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Working behind the scene as a producer never brought Marvellous Benji to the limelight until he took to the stage as a performing artiste. The Suo exponent has three albums in his kitty, while the fourth is on the way. He tells his story to Correspondent, Richard Eghaghe. Excerpts:

How does it feel leaving the studio as a producer and taking to the stage?

It is like the two sides of a coin. As a producer, you are an artiste maker. You come out with all your creative ingenuity and knowledge of music to make an artiste's work tick and popular. You derive joy in seeing the music you have produced hit top chart. However, not many of those who listen to the popularity of the music ever turn to ask or know who produced it. All they care about is the artiste that owns the work you have laboured hard to make popular. The producer is relegated to the background. He is neither seen nor heard. I produced a lot of jobs, jingles for the Plantashun Boiz then. But nobody was talking about Marvellous Benji. I produced Black Faze and co-produced African China's first album, Crisis that won several awards. I was pioneer producer of 2Face's first album that rocked the music scene like mad. I produced Danfo Drivers' album. But Marvellous Benji was never celebrated one day the way these artistes were celebrated.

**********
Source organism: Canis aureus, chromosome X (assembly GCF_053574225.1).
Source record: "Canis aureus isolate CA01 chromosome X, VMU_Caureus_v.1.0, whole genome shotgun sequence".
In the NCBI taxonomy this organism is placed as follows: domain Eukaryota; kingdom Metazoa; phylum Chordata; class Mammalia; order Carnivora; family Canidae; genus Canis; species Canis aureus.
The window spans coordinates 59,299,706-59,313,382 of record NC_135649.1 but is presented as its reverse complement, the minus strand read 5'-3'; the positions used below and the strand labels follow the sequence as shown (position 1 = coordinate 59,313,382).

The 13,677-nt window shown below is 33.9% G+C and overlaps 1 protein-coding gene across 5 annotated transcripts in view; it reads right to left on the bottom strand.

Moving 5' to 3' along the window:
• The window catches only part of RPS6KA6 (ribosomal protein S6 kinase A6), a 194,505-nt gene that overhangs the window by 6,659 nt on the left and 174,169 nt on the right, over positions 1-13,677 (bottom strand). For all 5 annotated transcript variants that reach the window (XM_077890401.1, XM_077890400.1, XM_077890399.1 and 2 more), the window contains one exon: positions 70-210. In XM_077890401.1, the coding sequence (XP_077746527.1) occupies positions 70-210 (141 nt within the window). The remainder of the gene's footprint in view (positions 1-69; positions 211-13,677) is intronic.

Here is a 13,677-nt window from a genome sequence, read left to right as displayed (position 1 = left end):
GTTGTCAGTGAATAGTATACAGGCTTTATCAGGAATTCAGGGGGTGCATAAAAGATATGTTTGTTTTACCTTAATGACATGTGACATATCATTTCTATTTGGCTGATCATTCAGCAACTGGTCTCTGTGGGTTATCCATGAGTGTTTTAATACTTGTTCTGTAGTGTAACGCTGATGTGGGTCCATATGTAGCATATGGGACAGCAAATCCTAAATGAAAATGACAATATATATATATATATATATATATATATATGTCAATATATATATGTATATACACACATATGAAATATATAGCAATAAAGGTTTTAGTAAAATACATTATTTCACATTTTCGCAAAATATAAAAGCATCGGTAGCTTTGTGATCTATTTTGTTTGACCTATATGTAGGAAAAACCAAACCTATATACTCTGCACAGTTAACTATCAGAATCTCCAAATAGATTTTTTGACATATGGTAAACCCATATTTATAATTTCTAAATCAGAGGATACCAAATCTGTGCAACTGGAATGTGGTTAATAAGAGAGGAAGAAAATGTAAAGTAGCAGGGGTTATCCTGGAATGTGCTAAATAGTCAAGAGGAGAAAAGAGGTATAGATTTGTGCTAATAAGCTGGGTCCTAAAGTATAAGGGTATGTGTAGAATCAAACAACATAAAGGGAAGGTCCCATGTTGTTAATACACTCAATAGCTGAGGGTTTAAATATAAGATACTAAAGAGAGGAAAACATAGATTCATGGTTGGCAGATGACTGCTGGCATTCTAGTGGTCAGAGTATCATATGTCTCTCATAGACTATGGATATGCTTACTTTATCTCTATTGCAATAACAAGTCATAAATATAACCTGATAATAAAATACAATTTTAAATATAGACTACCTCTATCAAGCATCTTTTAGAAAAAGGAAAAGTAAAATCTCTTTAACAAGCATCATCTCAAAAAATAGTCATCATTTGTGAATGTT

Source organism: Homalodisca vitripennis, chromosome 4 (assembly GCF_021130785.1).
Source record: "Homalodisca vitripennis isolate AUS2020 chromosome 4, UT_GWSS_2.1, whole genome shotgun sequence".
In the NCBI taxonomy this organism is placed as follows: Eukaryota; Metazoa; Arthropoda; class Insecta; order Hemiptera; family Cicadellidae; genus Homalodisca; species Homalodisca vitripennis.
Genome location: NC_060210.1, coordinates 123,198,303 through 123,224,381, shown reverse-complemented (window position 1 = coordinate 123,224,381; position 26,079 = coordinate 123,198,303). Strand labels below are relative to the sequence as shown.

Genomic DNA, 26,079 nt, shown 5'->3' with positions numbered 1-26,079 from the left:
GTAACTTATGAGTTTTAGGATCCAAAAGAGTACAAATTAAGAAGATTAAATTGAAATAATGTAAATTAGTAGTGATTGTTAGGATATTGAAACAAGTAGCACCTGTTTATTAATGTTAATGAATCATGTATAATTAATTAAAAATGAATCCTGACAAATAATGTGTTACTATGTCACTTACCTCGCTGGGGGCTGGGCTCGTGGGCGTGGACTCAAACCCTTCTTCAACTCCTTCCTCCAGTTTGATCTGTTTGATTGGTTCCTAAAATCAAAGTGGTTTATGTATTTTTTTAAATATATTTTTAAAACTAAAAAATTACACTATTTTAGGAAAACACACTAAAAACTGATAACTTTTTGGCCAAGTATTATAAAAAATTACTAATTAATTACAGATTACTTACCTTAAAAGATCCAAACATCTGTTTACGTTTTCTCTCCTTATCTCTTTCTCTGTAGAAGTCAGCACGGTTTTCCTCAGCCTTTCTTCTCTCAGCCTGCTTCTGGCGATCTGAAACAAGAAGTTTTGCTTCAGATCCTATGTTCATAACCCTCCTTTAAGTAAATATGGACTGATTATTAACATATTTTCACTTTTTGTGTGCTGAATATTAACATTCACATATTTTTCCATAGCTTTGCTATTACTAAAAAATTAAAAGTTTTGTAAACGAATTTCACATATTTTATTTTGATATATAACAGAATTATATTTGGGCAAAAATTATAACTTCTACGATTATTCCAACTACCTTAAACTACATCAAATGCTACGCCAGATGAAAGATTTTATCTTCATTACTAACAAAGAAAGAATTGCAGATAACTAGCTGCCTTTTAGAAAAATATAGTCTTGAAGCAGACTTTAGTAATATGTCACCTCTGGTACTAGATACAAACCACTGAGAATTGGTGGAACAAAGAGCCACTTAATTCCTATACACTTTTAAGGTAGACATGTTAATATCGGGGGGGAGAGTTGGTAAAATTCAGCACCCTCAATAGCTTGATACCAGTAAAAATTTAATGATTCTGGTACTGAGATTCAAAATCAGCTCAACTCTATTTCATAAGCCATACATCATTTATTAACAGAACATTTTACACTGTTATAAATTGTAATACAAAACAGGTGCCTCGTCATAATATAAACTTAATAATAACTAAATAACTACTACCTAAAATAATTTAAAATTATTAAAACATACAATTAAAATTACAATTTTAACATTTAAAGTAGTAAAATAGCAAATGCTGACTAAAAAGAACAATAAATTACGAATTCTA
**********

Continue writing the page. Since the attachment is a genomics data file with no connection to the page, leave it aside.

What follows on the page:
I tasted stardom and what it takes to be celebrated as a star when I came out with my solo album, New Dawn, which I also produced three years ago. The album recorded a hit and Marvellous Benji was everywhere – today in Abuja, tomorrow in Port-Harcourt, next in Jos, Kaduna, Onitsha, Aba, Warri, Calabar and so on. Now, I have already gone international. I have performed in U.S., Germany, Holland, and London, just name it. I just returned from a playing tour of Europe. You derive self-fulfilment making it as a producer. I first established my reputation as a producer in the industry before taking to the stage as a performing artiste. Both experiences have helped me a lot. I still produce for a number of Ajegunle artistes, among others.

You were at the last Nigerian Music Award (NMA) in Abuja for the first time as a recording artiste, what were your expectations and impression about the event?

Basically, my intention was to witness and enjoy myself at the NMA and if possible perform if invited to do so. I have been hearing about the glamour of the NMA. I have never been opportune to be part of it. So, the last NMA was my first, apart from the one hosted in the UK where I won in the best reggae artiste of the year category. The NMA in Abuja was a wonderful experience. I was happy to witness it live. I never expected to win at the award because it was a decade music award and we all know what it entails. Kudos must, however, be given to Chief Tony Okoroji for his foresight in the music industry and the entire organising crew. The NMA wouldn't have come at a better time. It is one event that needs to be encouraged and supported in to develop Nigerian artistes, the music industry and the arts in Nigeria. We all need to support Okoroji and his team to consolidate and improve on the last NMA so as to move the industry forward.

But the NMA is supposed to be the property of the Performing Musicians Association of Nigeria…